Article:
For Metallica guitarist and singer James Hetfield, the band—even in its earliest days, when they made the decision to leave Los Angeles to cut their teeth in San Francisco’s music scene—was only interested in heading in one direction: forward, and on to the next thing on the bucket list.
“We were asked, ‘What was plan B?’” he told Apple Music’s Zane Lowe. “It's like, 'Well, plan B was making plan A work.' As simple as that. There was no other plan: It was 'We're going to do this. And if it doesn't work out, then whatever happens, happens.' But honestly, that's what happened throughout our careers. We don't know what's happening next. We'd let the challenges come to us, and then write about them, use them as what they're supposed to be, which is experiencing life. Yeah, there was a goal, but our goals changed—'oh, our goal is to get a tour bus.' And, 'Okay, now we got that. Now we're going to go on tour with a bigger band.' And then this, and then that. And the slow, constant climb up.”
In a far-reaching conversation about four decades of Metallica, Hetfield, drummer Lars Ulrich, guitarist Kirk Hammett, and bassist Robert Trujillo walked Lowe through their formative experiences, their highs and lows, their favorite memories of making music together, and their origin story, which began with Ulrich placing a classified ad in search of like-minded rockers on the rise. He and Hetfield hit it off, as they were both driven to make the dream happen at all costs, even if it meant picking up and leaving town to do so.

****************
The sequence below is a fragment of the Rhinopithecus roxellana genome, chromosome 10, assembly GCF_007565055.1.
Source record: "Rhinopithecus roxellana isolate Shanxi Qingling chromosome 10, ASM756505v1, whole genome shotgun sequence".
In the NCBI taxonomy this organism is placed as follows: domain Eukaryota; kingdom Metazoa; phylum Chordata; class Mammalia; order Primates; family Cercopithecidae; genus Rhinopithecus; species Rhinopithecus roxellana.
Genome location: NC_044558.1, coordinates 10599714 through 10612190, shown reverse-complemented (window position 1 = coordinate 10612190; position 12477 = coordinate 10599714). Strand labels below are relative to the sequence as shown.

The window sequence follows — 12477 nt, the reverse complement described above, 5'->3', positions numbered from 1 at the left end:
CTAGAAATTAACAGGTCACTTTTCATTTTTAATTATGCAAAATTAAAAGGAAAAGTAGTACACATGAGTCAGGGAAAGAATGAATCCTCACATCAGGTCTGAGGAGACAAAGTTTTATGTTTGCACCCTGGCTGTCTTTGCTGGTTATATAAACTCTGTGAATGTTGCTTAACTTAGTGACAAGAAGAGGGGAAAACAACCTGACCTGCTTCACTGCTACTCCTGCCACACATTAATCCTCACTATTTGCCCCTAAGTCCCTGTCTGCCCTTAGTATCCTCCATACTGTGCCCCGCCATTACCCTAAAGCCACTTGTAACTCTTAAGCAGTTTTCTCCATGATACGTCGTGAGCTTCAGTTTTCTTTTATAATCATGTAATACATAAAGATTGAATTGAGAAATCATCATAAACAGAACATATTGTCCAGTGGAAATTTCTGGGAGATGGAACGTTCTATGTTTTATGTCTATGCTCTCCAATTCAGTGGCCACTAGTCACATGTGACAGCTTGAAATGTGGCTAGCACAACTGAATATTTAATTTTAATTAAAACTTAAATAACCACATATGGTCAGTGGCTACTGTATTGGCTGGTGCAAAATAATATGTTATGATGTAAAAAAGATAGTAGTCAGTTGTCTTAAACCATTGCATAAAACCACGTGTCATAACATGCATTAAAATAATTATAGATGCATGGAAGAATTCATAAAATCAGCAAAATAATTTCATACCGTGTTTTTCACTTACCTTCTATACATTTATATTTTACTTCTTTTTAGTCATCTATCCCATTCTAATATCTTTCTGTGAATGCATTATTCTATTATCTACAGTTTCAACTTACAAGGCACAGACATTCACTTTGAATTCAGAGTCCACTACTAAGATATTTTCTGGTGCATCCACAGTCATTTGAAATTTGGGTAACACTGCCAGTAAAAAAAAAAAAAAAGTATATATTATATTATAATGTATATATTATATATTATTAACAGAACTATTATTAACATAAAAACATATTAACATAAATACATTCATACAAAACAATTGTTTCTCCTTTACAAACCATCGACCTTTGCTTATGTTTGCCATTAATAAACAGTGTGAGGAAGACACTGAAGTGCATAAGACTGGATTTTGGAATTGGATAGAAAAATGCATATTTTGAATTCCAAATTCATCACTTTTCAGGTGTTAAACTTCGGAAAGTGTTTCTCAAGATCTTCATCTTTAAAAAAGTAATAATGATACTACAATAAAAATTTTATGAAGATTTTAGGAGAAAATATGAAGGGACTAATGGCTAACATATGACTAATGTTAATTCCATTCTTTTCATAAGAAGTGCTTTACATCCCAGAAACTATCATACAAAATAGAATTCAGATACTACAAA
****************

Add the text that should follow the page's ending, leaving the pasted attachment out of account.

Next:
“When we were down here by ourselves in LA, we were so contrary to everything that was going on, on the Strip and the clubs,” he remembered of their early years. “We were just fueled by the contrariness. When we went to San Francisco, that was the first time that we belonged to something. There were people up there that were like us; there were people up there that were listening to the same music, that felt like we did. And there was a whole collection of misfits up in San Francisco—especially in the East Bay—that were sort of like all the same ilk as us. It was the first time I think we felt that sense of belonging to any place.”
Hammett joined the band shortly after its formation, and Trujillo came into the fold in 2003. (Cliff Burton, Metallica’s founding bassist, died in a tragic tour bus accident in 1986, then was replaced by Jason Newsted.) Trujillo recalls entering the orbit of Metallica as a member of Suicidal Tendencies, an act that opened for them on tour, in the months leading up to the recording of their self-titled 1991 LP, commonly known as the Black Album. To celebrate its 30th anniversary, Metallica released The Metallica Blacklist, an enormous, 53-track tribute to the record that features covers of its songs from a wide and compelling array of artists, from Elton John and Miley Cyrus to Flatbush Zombies and Phoebe Bridgers.
“These are songs that all of us are used to hearing a certain way, and then all of a sudden it's like an explosion of all these different types of versions, and I'm amazed,” Hammett said of the Blacklist. “There's been cover versions of Metallica songs since the Black Album came out,” added Ulrich. “Earlier, we were playing with Miley, and Elton John was on a Zoom call,” said Hetfield. “And he says, 'Nothing Else Matters' is one of the most beautiful melodies and love songs written.' And I was like, 'No way, there's no way this man is saying that! He wrote “Goodbye Yellow Brick Road” and “Candle in the Wind,” come on! Are you sure?' A huge compliment, and I will take it for what it is.”